NFL commissioner Paul Tagliabue has rebuked Dallas Cowboys
DALLAS (AP) _ NFL commissioner Paul Tagliabue has rebuked Dallas Cowboys owner Jerry Jones for the 10-year, $40 million deal with Pepsi-Cola that Jones announced last week.
The arrangement circumvented the spirit of a league contract with Coca-Cola for exclusive marketing and promotional rights.
``The success of the league has really been to operate as a partnership,″ Tagliabue told The Dallas Morning News.
``That is what distinguishes us from baseball and some of the other leagues. Once people start doing things that are self-serving and shortsighted, you have some serious problems,″ Tagliabue said.
``Concerning Pepsi, obviously a club can have pouring rights in a stadium for cola or beer. If that’s what the Pepsi deal is, it’s not a problem. But if it becomes knock-off or ambush marketing of a league sponsor, that’s a different kettle of fish.″
Tagliabue was disturbed more by Jones’ threat to withdraw the Cowboys from affiliation with NFL Properties.
``Ultimately, all logos, the helmet and star associated with the Cowboys, will be handled by the Dallas Cowboys and not the marketing arm of the NFL,″ Jones promised last week.
Abroad in Japan for a preseason game last week, the commissioner hasn’t spoken with Jones. But Tagliabue said he had heard from other owners, who are unhappy with Jones’ stance.
``The key thing is not so much the pouring rights, but some of the rhetoric attacking NFL Properties and, `Don’t go to the league, come to the Cowboys.′ At best, something like this is shortsighted and self-serving. At worst, it’s very unfair and destructive,″ Tagliabue said.
Coke began fighting back today by announcing an endorsement deal with Cowboys quarterback Troy Aikman. Coke has sponsored Aikman’s charity golf tournament the last four years.
Guy Thomas, Coke’s vice-president and general manager for North Texas, said the soft drink company already had been dealing with Aikman before Jones’ Pepsi announcement. He admitted, however, that plans were moved up once Jones signed with Pepsi.
Thomas, who would not give the length of financial details of the Aikman deal, said he expects to soon announce plans to work with at least one more player. Coke already has does some promotions with running back Emmitt Smith.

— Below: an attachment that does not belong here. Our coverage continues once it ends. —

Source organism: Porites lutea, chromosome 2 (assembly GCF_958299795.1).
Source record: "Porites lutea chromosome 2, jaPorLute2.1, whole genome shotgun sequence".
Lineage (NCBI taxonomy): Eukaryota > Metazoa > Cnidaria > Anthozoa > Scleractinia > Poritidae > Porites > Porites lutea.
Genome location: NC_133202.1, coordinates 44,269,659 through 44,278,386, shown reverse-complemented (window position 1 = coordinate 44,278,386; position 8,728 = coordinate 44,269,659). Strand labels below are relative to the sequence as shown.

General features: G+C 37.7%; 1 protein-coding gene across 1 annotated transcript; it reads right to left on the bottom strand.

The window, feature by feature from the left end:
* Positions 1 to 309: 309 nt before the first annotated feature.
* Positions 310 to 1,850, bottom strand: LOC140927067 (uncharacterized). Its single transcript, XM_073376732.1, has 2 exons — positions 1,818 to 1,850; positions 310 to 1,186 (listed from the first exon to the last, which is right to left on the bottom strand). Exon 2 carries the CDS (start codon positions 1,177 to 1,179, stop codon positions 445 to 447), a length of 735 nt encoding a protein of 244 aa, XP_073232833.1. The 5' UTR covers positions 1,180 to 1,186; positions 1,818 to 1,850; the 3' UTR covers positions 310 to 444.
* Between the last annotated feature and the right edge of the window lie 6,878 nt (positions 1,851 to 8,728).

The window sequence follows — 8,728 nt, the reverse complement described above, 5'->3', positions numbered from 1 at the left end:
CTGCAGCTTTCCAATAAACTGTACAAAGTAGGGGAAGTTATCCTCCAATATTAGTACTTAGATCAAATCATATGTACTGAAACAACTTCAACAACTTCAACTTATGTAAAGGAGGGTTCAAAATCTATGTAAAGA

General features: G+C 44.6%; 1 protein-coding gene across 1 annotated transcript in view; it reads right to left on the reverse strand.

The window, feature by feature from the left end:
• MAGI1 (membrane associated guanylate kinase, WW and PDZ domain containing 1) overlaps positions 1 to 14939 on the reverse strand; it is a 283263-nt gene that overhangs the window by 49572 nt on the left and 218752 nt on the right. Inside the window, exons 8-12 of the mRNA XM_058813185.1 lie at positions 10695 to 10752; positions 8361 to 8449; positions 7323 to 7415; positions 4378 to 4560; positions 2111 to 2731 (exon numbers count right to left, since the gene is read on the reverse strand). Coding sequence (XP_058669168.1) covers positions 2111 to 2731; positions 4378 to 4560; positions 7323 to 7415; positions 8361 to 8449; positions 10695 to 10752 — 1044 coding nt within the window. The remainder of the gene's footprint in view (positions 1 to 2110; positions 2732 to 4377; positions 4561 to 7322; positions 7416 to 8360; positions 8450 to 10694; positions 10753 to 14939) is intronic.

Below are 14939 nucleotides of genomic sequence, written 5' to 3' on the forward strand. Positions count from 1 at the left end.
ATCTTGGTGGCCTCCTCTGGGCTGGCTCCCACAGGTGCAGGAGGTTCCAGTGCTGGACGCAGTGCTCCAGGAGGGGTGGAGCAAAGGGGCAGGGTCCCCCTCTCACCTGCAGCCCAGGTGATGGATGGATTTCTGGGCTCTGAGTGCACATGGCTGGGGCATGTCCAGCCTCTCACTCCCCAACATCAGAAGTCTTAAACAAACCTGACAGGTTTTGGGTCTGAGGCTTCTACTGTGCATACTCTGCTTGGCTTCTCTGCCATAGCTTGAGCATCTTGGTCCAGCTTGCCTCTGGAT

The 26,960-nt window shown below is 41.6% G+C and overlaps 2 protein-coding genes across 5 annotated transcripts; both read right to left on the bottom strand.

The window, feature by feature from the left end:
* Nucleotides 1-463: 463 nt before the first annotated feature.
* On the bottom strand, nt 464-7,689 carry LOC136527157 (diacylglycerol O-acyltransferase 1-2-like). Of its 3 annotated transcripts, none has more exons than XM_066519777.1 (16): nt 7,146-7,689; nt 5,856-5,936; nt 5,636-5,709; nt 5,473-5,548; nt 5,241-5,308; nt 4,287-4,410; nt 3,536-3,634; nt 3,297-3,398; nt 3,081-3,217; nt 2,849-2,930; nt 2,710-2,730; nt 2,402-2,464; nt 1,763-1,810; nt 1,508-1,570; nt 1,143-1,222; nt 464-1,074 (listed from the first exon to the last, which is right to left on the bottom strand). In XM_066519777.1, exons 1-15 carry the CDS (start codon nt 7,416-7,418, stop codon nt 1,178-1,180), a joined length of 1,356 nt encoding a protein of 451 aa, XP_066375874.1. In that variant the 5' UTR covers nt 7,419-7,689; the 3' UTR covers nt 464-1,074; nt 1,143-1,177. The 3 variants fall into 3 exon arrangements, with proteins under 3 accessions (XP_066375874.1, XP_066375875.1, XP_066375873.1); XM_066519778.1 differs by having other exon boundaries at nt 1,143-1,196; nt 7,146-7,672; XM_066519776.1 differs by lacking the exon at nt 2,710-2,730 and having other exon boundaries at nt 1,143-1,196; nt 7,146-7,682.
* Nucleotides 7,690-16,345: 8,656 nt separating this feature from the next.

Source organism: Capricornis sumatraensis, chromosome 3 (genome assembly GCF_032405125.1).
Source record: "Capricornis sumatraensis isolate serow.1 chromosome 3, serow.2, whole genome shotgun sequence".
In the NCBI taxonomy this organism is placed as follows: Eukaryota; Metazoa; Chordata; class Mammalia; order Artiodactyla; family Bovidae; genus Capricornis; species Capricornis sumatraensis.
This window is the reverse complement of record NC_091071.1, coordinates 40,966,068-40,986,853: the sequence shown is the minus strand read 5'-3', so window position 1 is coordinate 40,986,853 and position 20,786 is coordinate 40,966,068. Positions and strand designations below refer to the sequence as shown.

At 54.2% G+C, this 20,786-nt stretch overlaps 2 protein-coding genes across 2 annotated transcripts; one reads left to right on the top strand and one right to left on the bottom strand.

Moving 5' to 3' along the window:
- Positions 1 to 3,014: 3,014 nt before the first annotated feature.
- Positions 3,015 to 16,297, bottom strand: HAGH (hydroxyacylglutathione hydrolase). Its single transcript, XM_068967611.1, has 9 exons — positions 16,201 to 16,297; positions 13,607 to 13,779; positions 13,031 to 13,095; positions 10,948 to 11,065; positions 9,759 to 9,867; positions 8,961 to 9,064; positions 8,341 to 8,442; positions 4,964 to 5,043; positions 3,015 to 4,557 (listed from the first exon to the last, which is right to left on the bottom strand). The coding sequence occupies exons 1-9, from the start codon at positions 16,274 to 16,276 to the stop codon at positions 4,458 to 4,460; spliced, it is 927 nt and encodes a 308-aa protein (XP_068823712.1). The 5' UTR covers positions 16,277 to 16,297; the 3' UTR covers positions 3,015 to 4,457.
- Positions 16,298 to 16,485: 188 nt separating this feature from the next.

Because the Pepsi deal is technically for Texas Stadium, Coke still calls itself ``the official soft drink of the Dallas Cowboys″ and can use players in its promotions.
The commissioner said Jones is challenging league philosophy and institutions that fail to mesh with his own personal desires.
``The Cowboys are where they are because of a league institution called the draft, which is what produced Troy Aikman, Emmitt Smith and Michael Irwin. Institutions of that type take a team that was 1-15 to where it is. You end up with a philosophy of `What’s mine is mine and what’s yours is mine.′ That’s why I think it’s very self-serving and shortsighted,″ Tagliabue said.
Since the Cowboys are responsible for selling one-third of NFL merchandise, Jones has promoted an incentive plan to Tagliabue during a March meeting of owners. The key to his plan is whatever a team sells, it keeps instead of sharing equally.
The institution most endangered under Jones’ incentive plan would be revenue sharing and salary cap accord under the collective bargaining agreement, Tagliabue said.
Jones’ plan would give the Cowboys an edge under the agreement to sign players, the commissioner said, because Jones would have the cash that other teams wouldn’t have.
``He can get this or that free agent, whether it’s Deion Sanders or somebody else,″ Tagliabue said.
``It’s odd, because I think Jerry feels the CBA is something that we should work to continue with the Players Association. But here he is indirectly attacking the key underpinnings of the entire agreement.″
When a writer asked if Jones’ defiant attitude had reached the point where he didn’t believe anyone could stop him, Tagliabue replied, ``I think that was clear as far back as March at our league meetings.″
The commissioner said he will be paying attention not only to what Jones might do next, but ``what he’s already done. We’ll be reading the fine print.″